Repairing the Green

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Dublin City Council is finally doing something bold with College Green. The space in front of Trinity College and the old Houses of Parliament has been a disaster of public space: a contemptuous surrender to the orthodoxies of a transport system centred around the private car. I sent in a few comments, prompted by Irish Cycle’s appeal to people to demand that the bike facilities don’t get degraded, as they always seem to be.

So to everyone’s surprise, Dublin City Council has proposed something quite bold. Possibly they couldn’t have done otherwise — the place is in permanent gridlock and the new tramlines have squeezed out the space for buses, let alone cars. So they’ve suggested taking all cars out of the Green, and for good measure those scraggly old London plane trees that were planted there in the 1960s as an ineffectual gesture of apology towards the choking pollution of the place. Still, they could do better. Here’s what I suggested.

First, the pedestrian priority at the intersections should be guaranteed by non-signalled zebra crossings. In this part of Dublin there is no need for pedestrians ever to cede priority to other modes, except trams. Zebra crossings should be placed along the desire lines at all junctions where buses, cars and cyclists are present. The “courtesy crossings” common in the side streets in this area should be modified with zebra crossing markings to make it clear that pedestrians have priority. Signalled crossings should not be considered except for very wide junctions where there is a very high volume of traffic. There is no need for Belisha Beacons, zig-zag approach lines or any other clutter — these seem to be de rigeur in the UK but there’s no reason for Ireland to imitate the dominant trends of British street planning; instead, look to the elegant zebra-crossing designs found in Belgium, Switzerland, Scandinavia etc. for best practices that could be applied.

Second, it is essential that the new public space include exemplary bicycle facilities. I know that the final design of a bicycle path has not yet been specified in the plans but I hope that the final proposal will clearly indicate a kerb-segregated cycle paths through the Green, on all the approaching streets and at junctions. The design should follow the best practices found internationally, e.g. the Netherlands. This should include a segregated cycle path east-west at one side of the College Green Plaza. It must be emphasised that a shared-space will not be sufficient for cyclists or pedestrians. A cycle track consisting of paint would be pointless. Where necessary, there should be contra-flow separated cycle tracks, e.g. on the streets south of Dame Street (St Andrew’s St, Trinity St, Church Lane, Stephen Street Lower, and any other one-way streets in the vicinity). There also needs to be adequate bicycle parking — simple inverted-U racks, clustered close to likely destinations, as well as off-street longer-term secure parking. Enforcement of these facilities will be essential and there should be a physical separate separation through attractive short metal bollards to prevent cars and vans from parking on contra-flow lanes, as they do incessantly on the contra-flow lane Suffolk Street. There’s no need for the ugly fluorescent warning signage normally seen alongside such facilities in Dublin.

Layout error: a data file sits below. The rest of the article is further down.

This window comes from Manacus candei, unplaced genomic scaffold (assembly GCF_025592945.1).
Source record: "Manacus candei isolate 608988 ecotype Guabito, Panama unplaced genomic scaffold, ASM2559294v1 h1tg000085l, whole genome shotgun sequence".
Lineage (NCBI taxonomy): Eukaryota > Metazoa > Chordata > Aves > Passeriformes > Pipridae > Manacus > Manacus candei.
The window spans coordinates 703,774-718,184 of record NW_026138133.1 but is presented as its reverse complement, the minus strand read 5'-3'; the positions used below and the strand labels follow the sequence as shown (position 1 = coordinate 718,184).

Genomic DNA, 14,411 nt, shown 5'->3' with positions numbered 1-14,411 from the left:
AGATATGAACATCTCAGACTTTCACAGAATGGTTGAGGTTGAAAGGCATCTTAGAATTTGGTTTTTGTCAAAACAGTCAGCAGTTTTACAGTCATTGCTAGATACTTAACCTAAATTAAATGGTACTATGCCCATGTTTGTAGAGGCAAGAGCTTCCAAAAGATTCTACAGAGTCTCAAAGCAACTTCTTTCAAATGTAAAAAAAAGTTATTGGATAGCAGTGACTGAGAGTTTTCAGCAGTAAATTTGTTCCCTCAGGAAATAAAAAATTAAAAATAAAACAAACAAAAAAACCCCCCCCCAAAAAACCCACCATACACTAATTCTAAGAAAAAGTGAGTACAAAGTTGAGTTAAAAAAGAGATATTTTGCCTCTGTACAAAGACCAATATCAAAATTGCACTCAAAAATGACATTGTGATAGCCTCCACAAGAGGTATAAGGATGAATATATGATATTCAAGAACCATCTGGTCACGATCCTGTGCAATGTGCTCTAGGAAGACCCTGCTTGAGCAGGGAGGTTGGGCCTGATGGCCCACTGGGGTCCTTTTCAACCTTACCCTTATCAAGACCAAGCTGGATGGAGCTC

Third, the provision for a bus turnaround arrangement to the west of College Green should be reconsidered. It is very welcome that you have rerouted some of the bus routes away from College Green: it’s absurd to route so many overlapping routes through this bottleneck, which is presumably an artefact of old bus or tram lines. It’s disappointing, therefore, to see that Dublin City Council is considering some kind of elongated bus roundabout. This, apparently, is “to allow a number of routes to move their terminuses to Dame Street”. But why do buses need to have their terminus in the centre of Dublin? They should go through the city, picking up or dropping people off where they wish. The idea of there being a “central” destination is an arrogant assumption. Instead, we should be building an integrated public transport network where bus and tram and train routes are all interlinked in a dense, multi-directional network, providing multiple options to connect any two points on the network.

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To give over so much of the new public space — from the map that DCC provides, it looks like almost as much as the whole of College Green — to this unnecessary “bus turnaround” would be an egregious waste of space. The pedestrian space should be extended all the way to City Hall and ideally all the way to Christ Church. The buses do not need to make an east-west turn here — they should retain their north-south route over Parliament Street or parallel, and buses approaching from the west should turn north or south before this point. Passengers wishing to move to an east-west orientation should change route before this point.

Who knows what they’ll finally propose. But at least they’re asking…

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Hostile architecture

This obnoxious bench looks ugly for a reason: somehow the eye immediately grasps that its proportions are wrong, and they are: it is too shallow to sit on comfortably for any length of time, and therefore designed only for the “right” kind of person, not for those who would linger, and certainly not for sleeping on. This fine example of municipal benevolence is in the Dublin docklands. Thus Dublin has the honour of providing the cover picture of an article about hostile architecture around the world.